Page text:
The Australia Institute has found some families are paying an average of 9.6 per cent of their disposable income on childcare. iii

This is simply not good enough - quality childcare and early education should be seen as an essential service, not a luxury commodity.

Under the Greens’ New Benefit scheme, we are raising the base hourly rate for child care assistance from $4.15 to $6.10, and adding further loadings to address current and continuing pressures, including a special 10% loading for babies aged (0-2), and a further 10% loading for rural and regional areas that have difficulty maintaining affordability for childcare.

Our plan will offset the increased costs associated with higher staff-child ratios for baby rooms, and increase the number of baby places available which is currently a significant problem in many metropolitan and regional areas.

Over a million Australian children are in a form of care, with a massive 40% increase in the use of long day care since 2004. iv

The crisis in affordability is not one that can be ignored any longer.

The Greens’ New Benefit childcare payment is smart policy, targeted at those who need it most, with 100% of costs covered for families with children who are vulnerable or at risk, and 90% or more of costs covered for lowest income families.

> INVESTING IN CHILDCARE IS ESSENTIAL TO OPENING UP PLACES The Greens childcare survey released in 2013 showed that long waiting lists were causing difficulties for families across Australia, with some women having to put their child on a list as soon as they became pregnant.

The survey showed that with the new ratios of educators to babies as part of the quality reforms coming into force, baby room availability had dropped by 10% and in some places, such as Sydney, 50% of centres with waiting lists had families waiting for more than two years to find a place in a baby room.

The Greens have proposed policies that will open up new childcare places through:

 Additional funding for childcare assistance so that parents and providers aren’t shouldering the costs of better quality childcare and expanded services.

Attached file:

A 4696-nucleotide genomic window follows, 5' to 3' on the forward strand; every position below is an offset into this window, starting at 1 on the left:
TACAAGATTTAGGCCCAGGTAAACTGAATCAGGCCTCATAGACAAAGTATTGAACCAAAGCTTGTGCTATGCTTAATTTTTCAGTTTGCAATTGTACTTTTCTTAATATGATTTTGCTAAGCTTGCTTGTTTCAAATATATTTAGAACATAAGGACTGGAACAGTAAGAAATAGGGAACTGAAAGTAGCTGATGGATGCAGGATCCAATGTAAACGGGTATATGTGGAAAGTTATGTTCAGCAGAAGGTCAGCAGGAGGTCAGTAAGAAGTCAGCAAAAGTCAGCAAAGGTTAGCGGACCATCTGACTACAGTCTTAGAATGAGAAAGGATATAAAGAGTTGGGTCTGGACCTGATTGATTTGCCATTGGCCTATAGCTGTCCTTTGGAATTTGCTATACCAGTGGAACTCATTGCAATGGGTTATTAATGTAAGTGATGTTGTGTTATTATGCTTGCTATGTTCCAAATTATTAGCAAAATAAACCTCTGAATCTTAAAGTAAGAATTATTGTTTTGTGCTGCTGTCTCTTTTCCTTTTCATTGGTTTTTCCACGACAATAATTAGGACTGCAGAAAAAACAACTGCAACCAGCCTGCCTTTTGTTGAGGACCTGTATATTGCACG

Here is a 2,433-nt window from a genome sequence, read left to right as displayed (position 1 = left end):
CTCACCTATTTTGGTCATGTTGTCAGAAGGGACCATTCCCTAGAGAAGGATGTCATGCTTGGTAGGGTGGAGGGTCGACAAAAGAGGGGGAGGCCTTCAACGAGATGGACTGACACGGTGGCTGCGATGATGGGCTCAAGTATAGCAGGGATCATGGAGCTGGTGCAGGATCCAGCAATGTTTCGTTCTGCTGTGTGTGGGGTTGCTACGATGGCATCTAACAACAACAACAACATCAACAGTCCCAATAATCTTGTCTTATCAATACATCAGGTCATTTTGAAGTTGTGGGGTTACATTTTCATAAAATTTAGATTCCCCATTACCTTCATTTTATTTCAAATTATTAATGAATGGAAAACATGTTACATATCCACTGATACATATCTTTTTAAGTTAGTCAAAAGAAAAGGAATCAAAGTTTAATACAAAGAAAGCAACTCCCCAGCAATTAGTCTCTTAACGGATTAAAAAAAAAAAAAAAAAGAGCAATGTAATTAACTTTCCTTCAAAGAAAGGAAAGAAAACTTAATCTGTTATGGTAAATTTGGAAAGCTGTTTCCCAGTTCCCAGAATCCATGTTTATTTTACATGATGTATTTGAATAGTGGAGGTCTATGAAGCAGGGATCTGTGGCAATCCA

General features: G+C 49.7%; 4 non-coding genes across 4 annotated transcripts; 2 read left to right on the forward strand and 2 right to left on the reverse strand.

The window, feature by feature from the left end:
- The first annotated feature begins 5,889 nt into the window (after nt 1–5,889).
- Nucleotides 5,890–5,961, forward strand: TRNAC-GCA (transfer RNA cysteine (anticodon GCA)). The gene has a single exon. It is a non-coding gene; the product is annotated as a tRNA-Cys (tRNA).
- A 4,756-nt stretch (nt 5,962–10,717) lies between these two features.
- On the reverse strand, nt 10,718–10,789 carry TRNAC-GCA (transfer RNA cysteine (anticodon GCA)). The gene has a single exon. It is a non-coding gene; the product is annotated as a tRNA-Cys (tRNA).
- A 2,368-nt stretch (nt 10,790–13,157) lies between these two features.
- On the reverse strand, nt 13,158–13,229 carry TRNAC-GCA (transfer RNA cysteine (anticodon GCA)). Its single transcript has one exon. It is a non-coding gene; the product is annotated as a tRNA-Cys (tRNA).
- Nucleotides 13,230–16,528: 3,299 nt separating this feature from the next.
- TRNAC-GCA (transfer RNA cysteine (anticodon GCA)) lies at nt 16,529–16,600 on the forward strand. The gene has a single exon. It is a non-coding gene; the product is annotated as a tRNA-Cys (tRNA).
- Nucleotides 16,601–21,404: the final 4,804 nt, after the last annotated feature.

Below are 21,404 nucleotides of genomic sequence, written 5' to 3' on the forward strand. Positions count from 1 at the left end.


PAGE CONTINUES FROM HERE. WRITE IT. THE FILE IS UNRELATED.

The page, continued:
 Our Capital Grants Scheme of $200 million over four years, which will allow community and not-for-profit centres to build new rooms and facilities.

 Our HELP waiver scheme for teachers, to assist the sector to attract and keep four year tertiary qualified teachers in long day care and fill in the urgent staffing gaps in the early education teaching sector.


A critical aspect of this reform is the streamlining of payments so that all payments go direct to centres, through the Child Care Management System, to save parents hassle and out of pocket costs. This means families, and particularly mothers, can focus more on building a health family, career and finding a better work life balance.

The unaffordability of care impacts on household budgets, women’s employment, childcare providers’ ability to expand their services and fair access to quality local care for children.

Current fee levels are also having the effect of discouraging women from returning to the workforce or forcing them to rely on less suitable and lower quality forms of care.

The Australian Chamber of Commerce and Industry has noted that ''one driver of increasing productivity is ensuring we have a better balance between paid parental leave provisions and childcare”.


The Greens are the only party standing up for women’s productivity and participation with our effective and comprehensive suite of childcare policies, backed up by world-class Paid Parental Leave.


i Recommendation 99, Chapter 12, Henry Tax Review ns/papers/final_report_part_1/chapter_12.htm ii

Media Release, Senator Sarah Hanson-Young, 20 January 2013 iii

‘Trouble with Childcare: Affordability, Availability, Quality’, The Australia Institute, p 28. iv Rachel Browne, 4 August 2013, The Age v

Cosima Marriner and Craig Butt, The Age, 24 August 2013, vi

See the Greens’ Paid Parental Leave policy